Recent Significant Discoveries in Wind Cave

Between the spring of 1999 and the winter of 2006, a number of significant discoveries were made in Wind Cave that have cave management implications. These discoveries were made during the on-going exploration, survey, and inventory of undocumented passages in Wind Cave. Much of this survey was conducted in the interior sections of the cave. Some of these discoveries were made in newly discovered passages entered for the first time, while others in passages that were originally explored up to 100 years previously, but never surveyed. Many of these discoveries were made by volunteers participating in the Wind Cave survey project. During this time, the length of the Wind Cave survey was extended from 80.5 miles to 114.19 miles. The cave became the sixth longest cave in the world on 8/11/04, the fifth longest on 1/8/05, and then the fourth longest on 2/11/06. Wind Cave's current length as of 7/16/08 is 129.78 miles.

• Iron fixing filamental bacterial strands – which are spider web like fossils mineralized with iron oxide, were discovered in the Historic Section.

What the Hell – dropped enough that we could pass this obstacle and get to the deep point in the cave and the lakes for the first time in five years.

Vega Lake – was found to have water, the first lake discovered in the Southern Comfort Section.

Phantom Lake – the 1st major lake (200-feet long by 6-feet deep) found outside of the Lakes Section was found in 1999. This lake essentially dried up by 2004.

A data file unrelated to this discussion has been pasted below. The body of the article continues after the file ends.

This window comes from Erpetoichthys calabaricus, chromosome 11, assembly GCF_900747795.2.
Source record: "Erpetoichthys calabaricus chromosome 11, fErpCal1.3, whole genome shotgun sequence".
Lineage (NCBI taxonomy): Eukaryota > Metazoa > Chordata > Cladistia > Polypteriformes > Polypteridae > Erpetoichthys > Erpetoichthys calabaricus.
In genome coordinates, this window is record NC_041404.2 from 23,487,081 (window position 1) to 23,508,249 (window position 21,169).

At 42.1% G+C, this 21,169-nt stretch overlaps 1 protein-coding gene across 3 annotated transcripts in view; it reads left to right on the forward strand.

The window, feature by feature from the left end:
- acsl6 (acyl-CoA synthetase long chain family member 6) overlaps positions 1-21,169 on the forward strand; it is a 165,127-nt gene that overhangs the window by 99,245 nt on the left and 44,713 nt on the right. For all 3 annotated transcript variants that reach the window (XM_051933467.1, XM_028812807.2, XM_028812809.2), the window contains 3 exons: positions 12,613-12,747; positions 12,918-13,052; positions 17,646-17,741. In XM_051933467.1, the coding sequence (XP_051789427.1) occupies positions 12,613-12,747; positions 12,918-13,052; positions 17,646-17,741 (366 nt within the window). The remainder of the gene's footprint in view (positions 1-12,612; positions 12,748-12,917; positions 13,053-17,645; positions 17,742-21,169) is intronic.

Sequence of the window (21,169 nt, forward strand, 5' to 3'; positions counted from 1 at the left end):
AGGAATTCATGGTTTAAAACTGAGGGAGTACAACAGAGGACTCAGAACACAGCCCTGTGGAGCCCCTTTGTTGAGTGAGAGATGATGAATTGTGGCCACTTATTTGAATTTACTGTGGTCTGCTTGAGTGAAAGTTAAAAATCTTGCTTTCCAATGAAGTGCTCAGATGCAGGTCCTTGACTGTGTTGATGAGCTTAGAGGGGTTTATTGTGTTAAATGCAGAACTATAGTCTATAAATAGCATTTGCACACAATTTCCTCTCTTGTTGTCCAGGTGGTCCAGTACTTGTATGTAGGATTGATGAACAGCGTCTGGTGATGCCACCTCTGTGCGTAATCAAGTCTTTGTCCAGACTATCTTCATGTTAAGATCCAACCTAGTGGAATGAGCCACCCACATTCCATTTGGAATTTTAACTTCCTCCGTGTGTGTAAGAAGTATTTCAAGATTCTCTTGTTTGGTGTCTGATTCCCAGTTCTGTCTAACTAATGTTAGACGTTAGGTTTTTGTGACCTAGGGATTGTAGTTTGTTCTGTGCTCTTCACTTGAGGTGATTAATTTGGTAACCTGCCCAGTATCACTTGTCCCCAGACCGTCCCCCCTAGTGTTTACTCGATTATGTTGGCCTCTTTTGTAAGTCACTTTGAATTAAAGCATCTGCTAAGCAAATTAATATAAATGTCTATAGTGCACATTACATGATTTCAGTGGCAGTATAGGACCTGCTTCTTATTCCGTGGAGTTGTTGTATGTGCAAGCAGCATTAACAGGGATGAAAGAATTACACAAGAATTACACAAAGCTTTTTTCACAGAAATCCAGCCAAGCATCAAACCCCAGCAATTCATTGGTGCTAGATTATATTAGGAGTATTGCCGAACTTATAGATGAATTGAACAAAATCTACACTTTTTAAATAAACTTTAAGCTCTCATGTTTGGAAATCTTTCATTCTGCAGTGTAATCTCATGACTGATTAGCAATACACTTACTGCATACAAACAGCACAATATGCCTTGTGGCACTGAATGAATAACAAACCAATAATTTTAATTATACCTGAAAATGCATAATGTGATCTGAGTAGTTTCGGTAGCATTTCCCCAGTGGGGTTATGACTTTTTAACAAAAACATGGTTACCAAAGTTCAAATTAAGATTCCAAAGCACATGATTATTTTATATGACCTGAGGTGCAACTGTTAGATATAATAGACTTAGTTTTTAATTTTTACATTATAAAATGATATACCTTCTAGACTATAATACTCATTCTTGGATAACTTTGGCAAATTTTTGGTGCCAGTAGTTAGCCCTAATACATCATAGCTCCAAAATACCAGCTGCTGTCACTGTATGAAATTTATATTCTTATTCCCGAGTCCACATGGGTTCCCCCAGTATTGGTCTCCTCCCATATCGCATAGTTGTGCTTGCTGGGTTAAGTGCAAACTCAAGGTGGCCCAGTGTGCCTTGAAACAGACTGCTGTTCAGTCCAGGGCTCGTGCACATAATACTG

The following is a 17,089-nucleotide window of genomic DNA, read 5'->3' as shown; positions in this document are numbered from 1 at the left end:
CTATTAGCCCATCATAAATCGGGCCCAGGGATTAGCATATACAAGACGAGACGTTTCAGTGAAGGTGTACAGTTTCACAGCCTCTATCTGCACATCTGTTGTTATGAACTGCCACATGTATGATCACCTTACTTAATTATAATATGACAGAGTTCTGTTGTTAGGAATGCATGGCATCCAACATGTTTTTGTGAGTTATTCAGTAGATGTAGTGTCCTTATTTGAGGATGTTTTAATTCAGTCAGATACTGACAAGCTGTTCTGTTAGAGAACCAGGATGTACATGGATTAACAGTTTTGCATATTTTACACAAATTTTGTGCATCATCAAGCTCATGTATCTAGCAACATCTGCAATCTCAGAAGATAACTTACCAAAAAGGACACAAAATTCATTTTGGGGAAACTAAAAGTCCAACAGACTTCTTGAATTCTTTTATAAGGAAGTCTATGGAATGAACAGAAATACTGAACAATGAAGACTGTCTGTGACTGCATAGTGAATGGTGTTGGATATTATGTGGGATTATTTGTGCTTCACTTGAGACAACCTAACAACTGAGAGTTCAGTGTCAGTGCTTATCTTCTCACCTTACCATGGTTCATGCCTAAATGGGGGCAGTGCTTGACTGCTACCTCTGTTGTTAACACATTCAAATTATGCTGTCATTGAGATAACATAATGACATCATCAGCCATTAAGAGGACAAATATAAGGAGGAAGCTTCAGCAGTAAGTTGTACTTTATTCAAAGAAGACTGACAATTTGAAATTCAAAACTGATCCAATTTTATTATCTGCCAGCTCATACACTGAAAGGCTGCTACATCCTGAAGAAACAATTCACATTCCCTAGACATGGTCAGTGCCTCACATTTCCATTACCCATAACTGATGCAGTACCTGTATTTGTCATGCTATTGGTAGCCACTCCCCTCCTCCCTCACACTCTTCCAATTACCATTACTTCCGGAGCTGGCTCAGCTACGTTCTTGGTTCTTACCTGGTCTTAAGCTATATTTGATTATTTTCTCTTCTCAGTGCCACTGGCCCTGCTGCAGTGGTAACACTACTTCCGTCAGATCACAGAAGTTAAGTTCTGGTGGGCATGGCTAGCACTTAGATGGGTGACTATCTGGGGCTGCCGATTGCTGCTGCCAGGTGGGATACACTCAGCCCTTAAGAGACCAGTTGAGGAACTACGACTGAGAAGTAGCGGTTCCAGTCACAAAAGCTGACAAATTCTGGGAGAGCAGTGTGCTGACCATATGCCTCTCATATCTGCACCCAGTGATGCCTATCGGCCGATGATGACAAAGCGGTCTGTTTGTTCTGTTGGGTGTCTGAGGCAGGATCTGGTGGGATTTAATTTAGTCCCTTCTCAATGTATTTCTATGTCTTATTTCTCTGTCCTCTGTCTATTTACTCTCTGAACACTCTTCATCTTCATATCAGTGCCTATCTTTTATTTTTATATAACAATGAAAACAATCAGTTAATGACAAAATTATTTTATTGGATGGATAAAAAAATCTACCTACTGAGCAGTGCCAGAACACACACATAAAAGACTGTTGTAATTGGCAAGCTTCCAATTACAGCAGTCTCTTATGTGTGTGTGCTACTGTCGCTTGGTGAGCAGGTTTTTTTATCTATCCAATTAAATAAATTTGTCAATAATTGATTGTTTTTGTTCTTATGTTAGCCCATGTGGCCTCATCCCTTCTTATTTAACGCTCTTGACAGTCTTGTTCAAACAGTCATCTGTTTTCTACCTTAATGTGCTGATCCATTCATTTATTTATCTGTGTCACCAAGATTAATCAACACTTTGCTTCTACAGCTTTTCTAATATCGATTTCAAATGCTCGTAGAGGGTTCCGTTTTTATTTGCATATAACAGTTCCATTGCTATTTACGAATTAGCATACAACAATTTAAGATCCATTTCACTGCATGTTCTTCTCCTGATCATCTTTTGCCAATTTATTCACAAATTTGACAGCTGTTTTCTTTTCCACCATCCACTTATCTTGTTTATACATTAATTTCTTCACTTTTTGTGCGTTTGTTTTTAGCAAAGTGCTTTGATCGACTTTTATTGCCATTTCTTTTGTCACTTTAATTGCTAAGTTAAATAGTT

• Shallowest cave passage – which receives immediate water intake after heavy rains, was found 5-feet below the sidewalk in Wind Cave Canyon.

Rio Colorado – found in the Southern Comfort Section, was only the 2nd area in the cave found to have running water and the first area outside of the Lakes Section.

• Root 89 – an old filled-in entrance & source of stream-worn bones in the Chamber of Lost Souls was discovered near the Natural Entrance.

• Major trend – of cavern development was delineated and the complexity of the cave illustrated by survey in the interior of Wind Cave, resulting in new theories on how the cave formed.

• Flexible boxwork - made out of a clay mineral, possibly sepolite, was first found in the Southern Comfort Section.

• Romanechite - a manganese oxide mineral produced by weathering, was found in a paleo karst pocket in the Western Fringe Section.

• Iron oxide pseudomorphs after pyrite – were found in paleokarst pockets in the Historic Section.

• Manganese deposit – nearly ½” thick and covering a 1’ x 2’ area, was found in the Historic Section and named “The Manganese Stop.”

• Air exchange - with the surface was found in several domes located underneath drainages, suggesting that the cave is a lot “leakier” than previously thought.

• Gypsum rope – estimated to be 14” long, was found in the Historic Section in a room that was named the Golden Rope Room.

• Seismic Hall – was determined to have zebra rock lower in the Madison Formation than any other place previously known in the cave.

• Hobsons Bypass – a major airflow route between the Historic and Club Room Sections of the cave, was discovered.

• Roots - were found in two domes along the north edge of the cave, both located near the surface.

Woodrats – were discovered in the Hades area in the Historic Section, which is located 80-feet below the surface on the north boundary of the cave and a long way from the nearest entrance.

• Profusely decorated area – named the Rio Colorado, was found in the Southern Comfort Section.

• Alvin McDonald signatures – were documented at several previously unknown sties in the Historic Section.

Wind Cave Temperature Fluctuation Study

Last updated: April 10, 2015

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